7 research outputs found

    Modelling of user requirements and behaviors in computational grids

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    In traditional distributed computing systems a few user types are found having ratherPeer ReviewedPostprint (published version

    A game-theoretic and hybrid genetic meta-heuristics model for security-assured scheduling of independent jobs in computational grids

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    Scheduling independent tasks in Computational Grids commonly arises in many Grid-enabled large scale applications. Much of current research in this domain is focused on the improvement of the efficiency of the Grid schedulers, both at global and local levels, which is the basis for Grid systems to leverage large computing capacities. However, unlike traditional scheduling, in Grid systems security requirements are very important to scheduling tasks/applications to Grid resources. The objective is thus to achieve efficient and secure allocation of tasks to machines. In this paper we propose a new model for secure scheduling at the Grid sites by combining game-theoretic and genetic-based meta-heuristic approaches. The game-theoretic model takes into account the realistic feature that Grid users usually perform independently of each other. The scheduling problem is then formalized as a noncooperative non-zero sum game with Nash equilibria as the solutions. The game cost function is minimized, at global and user levels, by using four genetic-based hybrid meta-heuristics. We have evaluated the proposed model through a static benchmark of instances, for which we have measured two basic metrics, namely the makespan and flowtime. The obtained results suggest that it is more resilient for the Grid users (and local schedulers) to tolerate some job delays defined as additional scheduling cost due to security requirements instead of taking a risk of allocating at unreliable resources.Peer ReviewedPostprint (published version

    A game-theoretic and hybrid genetic meta-heuristics model for security-assured scheduling of independent jobs in computational grids

    No full text
    Scheduling independent tasks in Computational Grids commonly arises in many Grid-enabled large scale applications. Much of current research in this domain is focused on the improvement of the efficiency of the Grid schedulers, both at global and local levels, which is the basis for Grid systems to leverage large computing capacities. However, unlike traditional scheduling, in Grid systems security requirements are very important to scheduling tasks/applications to Grid resources. The objective is thus to achieve efficient and secure allocation of tasks to machines. In this paper we propose a new model for secure scheduling at the Grid sites by combining game-theoretic and genetic-based meta-heuristic approaches. The game-theoretic model takes into account the realistic feature that Grid users usually perform independently of each other. The scheduling problem is then formalized as a noncooperative non-zero sum game with Nash equilibria as the solutions. The game cost function is minimized, at global and user levels, by using four genetic-based hybrid meta-heuristics. We have evaluated the proposed model through a static benchmark of instances, for which we have measured two basic metrics, namely the makespan and flowtime. The obtained results suggest that it is more resilient for the Grid users (and local schedulers) to tolerate some job delays defined as additional scheduling cost due to security requirements instead of taking a risk of allocating at unreliable resources.Peer Reviewe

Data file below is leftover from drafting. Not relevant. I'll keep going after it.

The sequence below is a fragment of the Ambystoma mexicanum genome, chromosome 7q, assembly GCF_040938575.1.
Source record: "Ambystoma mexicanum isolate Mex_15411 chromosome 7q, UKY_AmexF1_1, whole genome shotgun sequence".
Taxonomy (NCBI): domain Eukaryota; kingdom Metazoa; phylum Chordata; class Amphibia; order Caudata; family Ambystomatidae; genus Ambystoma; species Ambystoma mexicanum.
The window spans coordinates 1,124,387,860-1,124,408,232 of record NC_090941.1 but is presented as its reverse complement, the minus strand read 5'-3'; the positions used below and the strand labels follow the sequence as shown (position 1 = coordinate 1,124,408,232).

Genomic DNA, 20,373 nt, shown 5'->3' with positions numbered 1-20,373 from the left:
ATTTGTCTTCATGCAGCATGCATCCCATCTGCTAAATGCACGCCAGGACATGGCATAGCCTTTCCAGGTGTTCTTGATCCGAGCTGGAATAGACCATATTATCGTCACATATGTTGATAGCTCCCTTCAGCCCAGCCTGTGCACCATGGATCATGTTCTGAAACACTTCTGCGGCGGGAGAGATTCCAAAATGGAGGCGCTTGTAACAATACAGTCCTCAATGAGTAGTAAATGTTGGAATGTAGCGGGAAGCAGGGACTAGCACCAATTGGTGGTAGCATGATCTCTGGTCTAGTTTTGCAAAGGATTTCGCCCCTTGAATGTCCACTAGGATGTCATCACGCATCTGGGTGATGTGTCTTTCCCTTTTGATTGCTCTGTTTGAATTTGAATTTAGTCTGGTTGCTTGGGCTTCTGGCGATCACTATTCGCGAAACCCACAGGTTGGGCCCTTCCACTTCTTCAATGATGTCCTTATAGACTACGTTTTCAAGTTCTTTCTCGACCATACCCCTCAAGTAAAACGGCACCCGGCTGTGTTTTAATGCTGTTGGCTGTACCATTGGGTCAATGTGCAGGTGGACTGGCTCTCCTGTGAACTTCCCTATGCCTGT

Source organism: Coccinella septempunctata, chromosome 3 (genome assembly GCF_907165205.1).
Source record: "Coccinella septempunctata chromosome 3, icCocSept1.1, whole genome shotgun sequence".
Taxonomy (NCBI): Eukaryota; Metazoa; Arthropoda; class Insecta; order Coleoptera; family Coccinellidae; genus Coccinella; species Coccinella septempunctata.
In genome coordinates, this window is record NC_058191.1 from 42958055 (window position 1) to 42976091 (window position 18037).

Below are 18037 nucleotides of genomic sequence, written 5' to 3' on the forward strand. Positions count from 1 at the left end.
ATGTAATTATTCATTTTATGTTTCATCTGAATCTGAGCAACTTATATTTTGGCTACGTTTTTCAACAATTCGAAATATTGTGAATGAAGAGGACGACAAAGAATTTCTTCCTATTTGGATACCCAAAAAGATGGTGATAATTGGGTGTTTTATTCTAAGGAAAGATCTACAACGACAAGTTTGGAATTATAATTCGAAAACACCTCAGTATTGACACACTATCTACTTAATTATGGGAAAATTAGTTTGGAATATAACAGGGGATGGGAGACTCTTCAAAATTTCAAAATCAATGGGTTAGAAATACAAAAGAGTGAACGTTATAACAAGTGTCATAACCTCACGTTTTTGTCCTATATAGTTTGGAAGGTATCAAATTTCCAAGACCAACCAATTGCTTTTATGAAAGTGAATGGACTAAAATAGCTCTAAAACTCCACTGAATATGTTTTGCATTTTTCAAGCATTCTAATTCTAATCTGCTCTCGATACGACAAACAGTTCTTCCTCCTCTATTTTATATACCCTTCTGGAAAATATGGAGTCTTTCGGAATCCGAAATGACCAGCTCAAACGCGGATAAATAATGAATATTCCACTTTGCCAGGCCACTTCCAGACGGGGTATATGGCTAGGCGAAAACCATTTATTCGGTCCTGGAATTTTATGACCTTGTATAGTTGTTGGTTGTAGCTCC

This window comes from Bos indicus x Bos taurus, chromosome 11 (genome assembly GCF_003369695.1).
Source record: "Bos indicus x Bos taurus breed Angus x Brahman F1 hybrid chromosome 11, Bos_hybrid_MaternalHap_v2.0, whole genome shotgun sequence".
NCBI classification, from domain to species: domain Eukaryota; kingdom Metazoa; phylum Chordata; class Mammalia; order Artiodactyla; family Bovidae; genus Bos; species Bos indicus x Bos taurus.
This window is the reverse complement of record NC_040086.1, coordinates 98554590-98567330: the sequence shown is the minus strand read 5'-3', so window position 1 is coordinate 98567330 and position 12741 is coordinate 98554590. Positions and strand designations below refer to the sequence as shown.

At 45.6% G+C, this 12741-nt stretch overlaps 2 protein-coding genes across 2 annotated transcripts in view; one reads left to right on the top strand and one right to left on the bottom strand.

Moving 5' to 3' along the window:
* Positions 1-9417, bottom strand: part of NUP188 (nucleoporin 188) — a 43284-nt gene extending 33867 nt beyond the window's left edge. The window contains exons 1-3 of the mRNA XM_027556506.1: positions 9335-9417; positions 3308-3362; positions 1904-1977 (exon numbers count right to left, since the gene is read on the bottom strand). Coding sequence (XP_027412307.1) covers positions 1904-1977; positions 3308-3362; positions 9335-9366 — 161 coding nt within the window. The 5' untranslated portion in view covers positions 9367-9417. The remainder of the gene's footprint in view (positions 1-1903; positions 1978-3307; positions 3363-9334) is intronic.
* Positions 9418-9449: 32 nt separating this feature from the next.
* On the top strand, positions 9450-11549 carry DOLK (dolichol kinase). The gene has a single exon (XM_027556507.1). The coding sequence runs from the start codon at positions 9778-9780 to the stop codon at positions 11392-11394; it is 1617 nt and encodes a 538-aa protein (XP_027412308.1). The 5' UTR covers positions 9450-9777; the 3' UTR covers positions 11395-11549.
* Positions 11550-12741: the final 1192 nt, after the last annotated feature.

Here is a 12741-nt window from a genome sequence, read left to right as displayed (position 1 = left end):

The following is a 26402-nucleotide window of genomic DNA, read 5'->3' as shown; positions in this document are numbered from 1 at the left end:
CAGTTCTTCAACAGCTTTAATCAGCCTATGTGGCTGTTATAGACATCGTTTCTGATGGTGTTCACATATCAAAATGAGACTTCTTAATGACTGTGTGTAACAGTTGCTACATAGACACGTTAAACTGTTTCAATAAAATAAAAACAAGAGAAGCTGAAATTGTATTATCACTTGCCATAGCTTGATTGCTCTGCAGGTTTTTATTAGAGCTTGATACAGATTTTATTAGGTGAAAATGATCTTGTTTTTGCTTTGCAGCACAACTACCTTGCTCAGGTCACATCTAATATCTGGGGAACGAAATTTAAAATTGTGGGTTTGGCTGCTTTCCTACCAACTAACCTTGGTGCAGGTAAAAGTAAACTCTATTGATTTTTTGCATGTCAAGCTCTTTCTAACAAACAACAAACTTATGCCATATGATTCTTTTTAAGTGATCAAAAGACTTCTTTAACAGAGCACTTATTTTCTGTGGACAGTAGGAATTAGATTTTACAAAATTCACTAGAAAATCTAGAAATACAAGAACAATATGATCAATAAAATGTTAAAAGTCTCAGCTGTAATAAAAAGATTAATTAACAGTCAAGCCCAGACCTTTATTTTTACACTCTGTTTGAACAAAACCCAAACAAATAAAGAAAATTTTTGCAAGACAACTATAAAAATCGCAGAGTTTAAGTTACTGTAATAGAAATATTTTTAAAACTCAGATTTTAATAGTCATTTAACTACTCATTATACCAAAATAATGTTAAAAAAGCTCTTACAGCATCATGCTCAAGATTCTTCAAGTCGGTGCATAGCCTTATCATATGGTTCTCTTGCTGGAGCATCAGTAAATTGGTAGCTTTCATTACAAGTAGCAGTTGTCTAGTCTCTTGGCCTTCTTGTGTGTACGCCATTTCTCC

Modelling of user requirements and behaviors in computational grids

    No full text
    In traditional distributed computing systems a few user types are found having ratherPeer Reviewe

    A web interface for meta-heuristics based grid schedulers

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    The use of meta-heuristics for designing efficient Grid schedulers is currently a common approach. One issue related to Grid based schedulers is their evaluation under different Grid configurations, such as dynamics of tasks and machines, task arrival, scheduling policies, etc. In this paper we present a web application that interfaces the final user with several meta-heuristics based Grid schedulers. The application interface facilities for each user the remote evaluation of the different heuristics, the configuration of the schedulers as well as the configuration of the Grid simulator under which the schedulers are run. The simulation results and traces are graphically represented and stored at the server and can retrieved in different formats such as spreadsheet form or pdf files. Historical executions are as well kept enabling a full study of use cases for different types of Grid schedulers. Thus, through this application the user can extract useful knowledge about the behavior of different schedulers by simulating realistic conditions of Grid system without needing to install and configure any specific software.Peer Reviewe
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